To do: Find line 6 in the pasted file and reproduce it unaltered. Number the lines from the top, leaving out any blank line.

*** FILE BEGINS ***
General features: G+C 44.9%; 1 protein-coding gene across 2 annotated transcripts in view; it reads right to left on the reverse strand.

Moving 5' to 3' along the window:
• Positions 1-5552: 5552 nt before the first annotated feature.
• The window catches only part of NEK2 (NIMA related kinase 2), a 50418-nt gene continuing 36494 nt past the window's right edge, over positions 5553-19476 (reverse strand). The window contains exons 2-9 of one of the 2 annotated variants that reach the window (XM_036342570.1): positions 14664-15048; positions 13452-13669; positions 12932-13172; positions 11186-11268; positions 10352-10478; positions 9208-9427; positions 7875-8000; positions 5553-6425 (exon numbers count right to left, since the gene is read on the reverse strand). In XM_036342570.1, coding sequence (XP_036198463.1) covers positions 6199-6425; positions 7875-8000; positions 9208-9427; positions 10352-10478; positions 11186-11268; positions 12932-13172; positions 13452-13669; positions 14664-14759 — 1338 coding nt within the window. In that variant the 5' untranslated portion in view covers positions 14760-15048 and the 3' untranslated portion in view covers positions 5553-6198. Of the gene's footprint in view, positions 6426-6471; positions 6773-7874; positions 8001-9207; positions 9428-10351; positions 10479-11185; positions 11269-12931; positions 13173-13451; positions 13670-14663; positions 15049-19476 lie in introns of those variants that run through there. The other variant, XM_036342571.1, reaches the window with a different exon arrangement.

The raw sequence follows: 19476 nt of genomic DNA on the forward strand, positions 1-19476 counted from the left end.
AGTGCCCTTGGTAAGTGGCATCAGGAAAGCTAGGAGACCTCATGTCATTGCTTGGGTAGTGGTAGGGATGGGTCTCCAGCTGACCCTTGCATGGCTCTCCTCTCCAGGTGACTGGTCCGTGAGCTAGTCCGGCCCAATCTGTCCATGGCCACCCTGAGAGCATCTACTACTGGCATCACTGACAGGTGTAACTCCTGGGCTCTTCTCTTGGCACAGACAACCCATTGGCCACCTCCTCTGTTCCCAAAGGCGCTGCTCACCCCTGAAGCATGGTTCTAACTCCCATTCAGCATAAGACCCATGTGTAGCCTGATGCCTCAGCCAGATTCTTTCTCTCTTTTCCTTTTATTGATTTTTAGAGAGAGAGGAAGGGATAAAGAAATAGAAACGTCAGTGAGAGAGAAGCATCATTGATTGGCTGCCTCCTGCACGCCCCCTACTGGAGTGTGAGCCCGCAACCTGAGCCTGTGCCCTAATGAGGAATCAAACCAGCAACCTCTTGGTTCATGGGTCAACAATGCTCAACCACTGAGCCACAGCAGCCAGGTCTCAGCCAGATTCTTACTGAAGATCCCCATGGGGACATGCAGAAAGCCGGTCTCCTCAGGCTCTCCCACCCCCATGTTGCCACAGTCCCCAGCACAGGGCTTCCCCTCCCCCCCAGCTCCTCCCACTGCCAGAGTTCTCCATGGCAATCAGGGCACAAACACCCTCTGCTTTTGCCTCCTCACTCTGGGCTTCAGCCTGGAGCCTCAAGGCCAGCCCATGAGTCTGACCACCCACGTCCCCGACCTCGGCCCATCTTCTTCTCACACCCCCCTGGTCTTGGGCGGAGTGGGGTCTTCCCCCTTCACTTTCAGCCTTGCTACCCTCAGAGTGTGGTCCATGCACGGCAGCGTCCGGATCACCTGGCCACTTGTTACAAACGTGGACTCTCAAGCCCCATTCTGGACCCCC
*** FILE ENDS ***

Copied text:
AGTGCCCTTGGTAAGTGGCATCAGGAAAGCTAGGAGACCTCATGTCATTGCTTGGGTAGTGGTAGGGATGGGTCTCCAGCTGACCCTTGCATGGCTCTCCTCTCCAGGTGACTGGTCCGTGAGCTAGTCCGGCCCAATCTGTCCATGGCCACCCTGAGAGCATCTACTACTGGCATCACTGACAGGTGTAACTCCTGGGCTCTTCTCTTGGCACAGACAACCCATTGGCCACCTCCTCTGTTCCCAAAGGCGCTGCTCACCCCTGAAGCATGGTTCTAACTCCCATTCAGCATAAGACCCATGTGTAGCCTGATGCCTCAGCCAGATTCTTTCTCTCTTTTCCTTTTATTGATTTTTAGAGAGAGAGGAAGGGATAAAGAAATAGAAACGTCAGTGAGAGAGAAGCATCATTGATTGGCTGCCTCCTGCACGCCCCCTACTGGAGTGTGAGCCCGCAACCTGAGCCTGTGCCCTAATGAGGAATCAAACCAGCAACCTCTTGGTTCATGGGTCAACAATGCTCAACCACTGAGCCACAGCAGCCAGGTCTCAGCCAGATTCTTACTGAAGATCCCCATGGGGACATGCAGAAAGCCGGTCTCCTCAGGCTCTCCCACCCCCATGTTGCCACAGTCCCCAGCACAGGGCTTCCCCTCCCCCCCAGCTCCTCCCACTGCCAGAGTTCTCCATGGCAATCAGGGCACAAACACCCTCTGCTTTTGCCTCCTCACTCTGGGCTTCAGCCTGGAGCCTCAAGGCCAGCCCATGAGTCTGACCACCCACGTCCCCGACCTCGGCCCATCTTCTTCTCACACCCCCCTGGTCTTGGGCGGAGTGGGGTCTTCCCCCTTCACTTTCAGCCTTGCTACCCTCAGAGTGTGGTCCATGCACGGCAGCGTCCGGATCACCTGGCCACTTGTTACAAACGTGGACTCTCAAGCCCCATTCTGGACCCCC